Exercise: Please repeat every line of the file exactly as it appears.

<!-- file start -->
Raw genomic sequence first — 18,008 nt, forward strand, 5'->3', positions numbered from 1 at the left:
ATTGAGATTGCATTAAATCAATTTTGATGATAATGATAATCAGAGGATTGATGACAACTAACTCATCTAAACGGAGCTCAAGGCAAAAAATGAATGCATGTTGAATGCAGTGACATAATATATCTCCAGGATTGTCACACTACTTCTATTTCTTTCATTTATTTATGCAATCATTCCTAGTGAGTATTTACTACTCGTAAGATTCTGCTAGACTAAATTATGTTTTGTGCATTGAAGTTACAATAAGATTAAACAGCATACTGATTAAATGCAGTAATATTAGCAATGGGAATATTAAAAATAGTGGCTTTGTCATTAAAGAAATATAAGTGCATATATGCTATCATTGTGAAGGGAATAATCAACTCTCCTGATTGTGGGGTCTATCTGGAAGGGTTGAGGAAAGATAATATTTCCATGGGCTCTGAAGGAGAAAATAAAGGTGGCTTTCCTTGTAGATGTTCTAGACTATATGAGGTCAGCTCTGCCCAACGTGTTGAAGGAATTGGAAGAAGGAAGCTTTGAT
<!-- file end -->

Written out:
Raw genomic sequence first — 18,008 nt, forward strand, 5'->3', positions numbered from 1 at the left:
ATTGAGATTGCATTAAATCAATTTTGATGATAATGATAATCAGAGGATTGATGACAACTAACTCATCTAAACGGAGCTCAAGGCAAAAAATGAATGCATGTTGAATGCAGTGACATAATATATCTCCAGGATTGTCACACTACTTCTATTTCTTTCATTTATTTATGCAATCATTCCTAGTGAGTATTTACTACTCGTAAGATTCTGCTAGACTAAATTATGTTTTGTGCATTGAAGTTACAATAAGATTAAACAGCATACTGATTAAATGCAGTAATATTAGCAATGGGAATATTAAAAATAGTGGCTTTGTCATTAAAGAAATATAAGTGCATATATGCTATCATTGTGAAGGGAATAATCAACTCTCCTGATTGTGGGGTCTATCTGGAAGGGTTGAGGAAAGATAATATTTCCATGGGCTCTGAAGGAGAAAATAAAGGTGGCTTTCCTTGTAGATGTTCTAGACTATATGAGGTCAGCTCTGCCCAACGTGTTGAAGGAATTGGAAGAAGGAAGCTTTGAT